Major networks try to keep audiences with original shows year-round
Cable channels have steadily hijacked viewers from the broadcast networks during the last two decades. They’ve done so by bringing out their most powerful programming artillery when broadcasters were mired in reruns during the summer and during off-months like December and April.
But bummed out by the steady erosion of viewers to their cable rivals, NBC, CBS, ABC and Fox have all begun slotting original shows throughout the entire year.
Exhibit A for the tougher new climate cable networks may be facing is USA’s “The Dead Zone.”
When “Zone” premiered in its Sunday at 10 timeslot last June, it chalked up record Nielsen ratings for an original cable series, at least in part because its competition was mostly reruns.
When the second season of “Zone” kicked off in January, usually a month bristling with lots of broadcast reruns, it wound up facing such heavily promoted powerhouse originals as “Kingpin” on NBC and Dick Wolf’s remake of “Dragnet” on ABC.
Although still pulling enough viewers to pick up a renewal from USA, “Zone” has lost a big chunk of its viewership to rival programming in the last two months.
But “Zone” is a scripted show going up against other scripted shows. New scripted shows are not on the broadcasters’ drawing boards this summer, and cablers hope to take advantage and counterprogram.
Michelle Gainless, executive VP and general manager of USA Network, says the broadcast networks are flooding the airwaves with reality programming, much of it aimed at the 12- to 34-year-old audience.
By contrast, she says, most of USA’s original programming is scripted drama, targeted to viewers from 25 to 54 years old, which serves as counterprogramming to youth-oriented reality.
Another cable exec who’s not overly worried about the festival of broadcast reality shows is Steve Koonin, executive VP and general manager of TNT.
“The broadcasters will be running so many reality shows this summer that they’ll cancel each other out,” Koonin says. “And viewers will burn out from the glut of these shows.”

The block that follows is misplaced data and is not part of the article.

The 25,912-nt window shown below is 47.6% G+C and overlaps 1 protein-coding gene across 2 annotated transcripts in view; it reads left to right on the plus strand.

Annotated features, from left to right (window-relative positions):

Echoing that analysis, Tim Brooks, senior VP of research for Lifetime, says, “The networks are marching toward reality like lemmings. The summer of 2003 could turn out to be the summer of slaughter.”
One network that won’t shy away from going head-to-head with broadcast reality is A&E.
Two forthcoming A&E originals, a four-hour “Napoleon” miniseries and an expensive two-hour “Biography” of Elizabeth Taylor, are geared to “an upscale, educated, discerning viewer,” says Robert DeBitetto, senior VP of programming for A&E.
“Most of the broadcast reality shows are produced for the lowest common denominator.”
That’s the point made by Barbara Fisher, exec VP of entertainment for Lifetime, whose reality shows — like “Final Justice,” hosted by the real Erin Brockovich, and “What Should You Do?” — are issue-oriented.
But even though their audiences may be older than the 18-to-34s who are gobbling up “Joe Millionaire,” “The Bachelorette” and “Fear Factor,” cable network execs are anything but complacent about the diminution in the number of broadcast reruns.
“We’re still going to have to be crafty about what we go up against,” says Koonin. “TNT will still yield the right of way to a reality show that’s working. It’s safe to say we won’t be putting a big original opposite the finale of ‘The Bachelorette.'”
“A savvy cable network can still be successful in the new environment,” says Bill Carroll, VP and director of programming for Katz TV. “Broadcast networks may be planning fewer repeats, but there’ll still be plenty of them on the schedules to give cable the opportunity to make an impact.”